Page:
october007Next bit of advice is to stand back from the blocked task and ask yourself: do you really want to do it? (Of course, this question may be resolved if the answer is that you have to undertake whatever writing is involved – say, to complete a course or to gain a qualification. In that case, skip this paragraph). Writer’s block is sometimes a deep auto-message to say that you should be doing something else. When I am advising friends on coping with this problem, I often start by giving them permission to drop the task entirely. A small but far from negligible percentage respond with sighs of relief. Their brows clear; they find a civil way to terminate their writing commitments; maybe they publish what they have done already; and then they do something else, often very enthusiastically, tapping into lots of thwarted energy.

But that’s not the case for everyone. Many want to complete the task but can’t find the time, space, self-organisation, or inspiration to proceed.  It’s not a good state of mind to inhabit for any length of time, since it’s often linked with vexation, self-chiding, and various degrees of despair. Patrick Leigh Fermor, who wrote two brilliant books of a trilogy, agonised for years over his prolonged failure to produce the missing third volume.4  Blocked writers particularly wince when innocent bystanders ask cheerfully: how’s the writing going – why isn’t it done yet? So the following comments are addressed to those who, when given permission to drop the writing, respond with irritation that they do really want to do the task but can’t even bear talking about why it’s not getting done.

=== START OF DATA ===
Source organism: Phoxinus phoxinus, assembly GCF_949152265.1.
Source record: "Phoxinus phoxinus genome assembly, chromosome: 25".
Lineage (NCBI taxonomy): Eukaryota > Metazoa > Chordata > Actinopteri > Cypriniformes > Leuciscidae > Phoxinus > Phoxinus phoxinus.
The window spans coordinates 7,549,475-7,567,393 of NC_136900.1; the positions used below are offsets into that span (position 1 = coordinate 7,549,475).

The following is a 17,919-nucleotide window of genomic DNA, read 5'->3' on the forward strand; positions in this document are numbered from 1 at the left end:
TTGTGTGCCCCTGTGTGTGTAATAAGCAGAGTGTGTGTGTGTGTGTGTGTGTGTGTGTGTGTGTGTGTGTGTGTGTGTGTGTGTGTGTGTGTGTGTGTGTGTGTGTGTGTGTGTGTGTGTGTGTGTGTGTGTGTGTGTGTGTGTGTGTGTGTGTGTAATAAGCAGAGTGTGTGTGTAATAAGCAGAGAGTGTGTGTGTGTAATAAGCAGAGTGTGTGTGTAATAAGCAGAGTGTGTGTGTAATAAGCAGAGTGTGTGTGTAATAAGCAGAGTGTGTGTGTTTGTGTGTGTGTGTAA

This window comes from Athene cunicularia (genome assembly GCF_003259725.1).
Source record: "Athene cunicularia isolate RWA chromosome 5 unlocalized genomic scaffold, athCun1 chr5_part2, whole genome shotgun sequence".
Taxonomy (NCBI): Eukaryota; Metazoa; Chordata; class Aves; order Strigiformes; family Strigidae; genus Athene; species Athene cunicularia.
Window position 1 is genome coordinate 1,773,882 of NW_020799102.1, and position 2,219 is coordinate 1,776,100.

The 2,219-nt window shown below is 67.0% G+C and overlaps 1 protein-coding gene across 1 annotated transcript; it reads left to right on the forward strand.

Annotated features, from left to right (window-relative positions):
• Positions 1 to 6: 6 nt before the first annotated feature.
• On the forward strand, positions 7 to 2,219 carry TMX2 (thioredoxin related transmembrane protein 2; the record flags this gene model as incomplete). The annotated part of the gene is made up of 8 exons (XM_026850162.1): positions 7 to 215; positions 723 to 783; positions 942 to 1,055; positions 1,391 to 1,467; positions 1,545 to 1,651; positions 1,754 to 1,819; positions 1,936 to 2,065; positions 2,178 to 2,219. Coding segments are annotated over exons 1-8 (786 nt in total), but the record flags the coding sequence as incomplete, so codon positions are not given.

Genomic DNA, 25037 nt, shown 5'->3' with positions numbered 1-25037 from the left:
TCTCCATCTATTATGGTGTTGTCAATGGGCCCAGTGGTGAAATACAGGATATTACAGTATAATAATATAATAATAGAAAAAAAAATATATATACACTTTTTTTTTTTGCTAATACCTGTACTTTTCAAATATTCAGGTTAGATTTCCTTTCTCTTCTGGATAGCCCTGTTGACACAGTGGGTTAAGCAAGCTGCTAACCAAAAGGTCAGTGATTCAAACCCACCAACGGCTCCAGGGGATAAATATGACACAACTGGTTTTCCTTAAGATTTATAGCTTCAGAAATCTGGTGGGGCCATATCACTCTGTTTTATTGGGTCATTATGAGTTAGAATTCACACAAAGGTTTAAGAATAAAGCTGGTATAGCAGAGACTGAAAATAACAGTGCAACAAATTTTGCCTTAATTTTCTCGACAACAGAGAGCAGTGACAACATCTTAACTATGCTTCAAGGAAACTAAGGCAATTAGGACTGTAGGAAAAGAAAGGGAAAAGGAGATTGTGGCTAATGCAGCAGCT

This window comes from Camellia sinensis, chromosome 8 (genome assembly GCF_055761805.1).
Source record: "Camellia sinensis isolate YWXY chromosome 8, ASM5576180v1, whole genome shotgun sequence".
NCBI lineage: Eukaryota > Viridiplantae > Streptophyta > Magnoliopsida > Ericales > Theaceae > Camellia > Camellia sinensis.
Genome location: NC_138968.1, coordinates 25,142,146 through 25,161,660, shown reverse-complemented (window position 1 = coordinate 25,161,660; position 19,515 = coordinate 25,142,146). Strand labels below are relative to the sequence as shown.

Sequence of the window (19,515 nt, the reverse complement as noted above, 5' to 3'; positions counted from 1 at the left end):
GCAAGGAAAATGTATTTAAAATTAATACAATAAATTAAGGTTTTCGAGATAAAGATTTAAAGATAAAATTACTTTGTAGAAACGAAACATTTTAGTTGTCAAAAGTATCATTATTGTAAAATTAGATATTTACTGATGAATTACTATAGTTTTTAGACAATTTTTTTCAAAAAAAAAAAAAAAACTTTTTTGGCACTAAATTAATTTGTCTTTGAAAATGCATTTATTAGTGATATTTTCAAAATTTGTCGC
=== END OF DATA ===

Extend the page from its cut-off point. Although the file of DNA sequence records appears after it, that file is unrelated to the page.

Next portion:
I’ve been in that situation myself – fortunately, not often but enough times to know what a mental closed-circuit can result. One method that helped me was the technique of writing freely, in unstructured prose, a private memo to myself about the problem in a stream of consciousness, or Streamo, as I call it. No-one else need ever see this screed. It’s good to start simply by trying to work out for oneself: what is particularly troublesome about this assignment? Is it XXX? No, not really. What about the problem of YYY? or ZZZ? Perhaps, yes; perhaps, no. Writing as fast as possible. Musing to oneself. Not worrying if sentences aren’t perfectly grammatical. It can often take a long time, circling around, dredging thoughts from deep within, trying to pinpoint what factor or factors are causing the block.